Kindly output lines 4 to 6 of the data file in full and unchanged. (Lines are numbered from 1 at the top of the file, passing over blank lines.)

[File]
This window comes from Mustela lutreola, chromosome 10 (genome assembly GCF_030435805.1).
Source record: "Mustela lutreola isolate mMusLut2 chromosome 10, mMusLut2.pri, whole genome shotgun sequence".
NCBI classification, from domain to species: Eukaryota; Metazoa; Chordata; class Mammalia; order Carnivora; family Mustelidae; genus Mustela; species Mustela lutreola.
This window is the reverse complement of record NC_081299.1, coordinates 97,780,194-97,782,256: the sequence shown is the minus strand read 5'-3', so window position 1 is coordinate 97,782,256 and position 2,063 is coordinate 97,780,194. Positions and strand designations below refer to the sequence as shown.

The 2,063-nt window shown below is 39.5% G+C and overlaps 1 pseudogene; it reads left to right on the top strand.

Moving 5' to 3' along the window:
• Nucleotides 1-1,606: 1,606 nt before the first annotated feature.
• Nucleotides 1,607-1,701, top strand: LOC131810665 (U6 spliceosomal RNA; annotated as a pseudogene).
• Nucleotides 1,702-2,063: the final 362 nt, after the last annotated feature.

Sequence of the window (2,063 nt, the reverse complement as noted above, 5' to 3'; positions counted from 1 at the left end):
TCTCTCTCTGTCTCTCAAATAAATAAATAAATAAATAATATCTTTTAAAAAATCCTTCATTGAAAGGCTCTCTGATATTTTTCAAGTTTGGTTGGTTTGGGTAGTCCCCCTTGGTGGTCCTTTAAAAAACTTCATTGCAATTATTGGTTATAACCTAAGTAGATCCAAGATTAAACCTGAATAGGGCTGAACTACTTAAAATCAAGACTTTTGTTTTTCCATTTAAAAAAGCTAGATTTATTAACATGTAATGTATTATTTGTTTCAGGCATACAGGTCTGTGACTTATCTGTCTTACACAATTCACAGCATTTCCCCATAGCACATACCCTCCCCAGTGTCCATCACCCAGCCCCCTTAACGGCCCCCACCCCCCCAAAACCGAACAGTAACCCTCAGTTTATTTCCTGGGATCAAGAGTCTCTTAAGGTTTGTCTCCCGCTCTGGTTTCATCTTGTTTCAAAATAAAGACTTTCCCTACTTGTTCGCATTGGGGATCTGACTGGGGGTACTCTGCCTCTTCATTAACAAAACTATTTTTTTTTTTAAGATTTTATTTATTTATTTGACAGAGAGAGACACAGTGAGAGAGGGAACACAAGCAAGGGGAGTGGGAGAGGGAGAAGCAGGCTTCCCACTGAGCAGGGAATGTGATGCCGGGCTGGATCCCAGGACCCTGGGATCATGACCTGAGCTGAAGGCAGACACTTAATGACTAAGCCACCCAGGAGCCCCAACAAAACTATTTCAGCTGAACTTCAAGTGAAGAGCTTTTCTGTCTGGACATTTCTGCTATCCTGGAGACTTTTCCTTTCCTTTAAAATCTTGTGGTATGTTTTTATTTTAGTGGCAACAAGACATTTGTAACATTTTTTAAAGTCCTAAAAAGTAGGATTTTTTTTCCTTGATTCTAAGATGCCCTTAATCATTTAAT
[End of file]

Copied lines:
This window is the reverse complement of record NC_081299.1, coordinates 97,780,194-97,782,256: the sequence shown is the minus strand read 5'-3', so window position 1 is coordinate 97,782,256 and position 2,063 is coordinate 97,780,194. Positions and strand designations below refer to the sequence as shown.

The 2,063-nt window shown below is 39.5% G+C and overlaps 1 pseudogene; it reads left to right on the top strand.

Moving 5' to 3' along the window: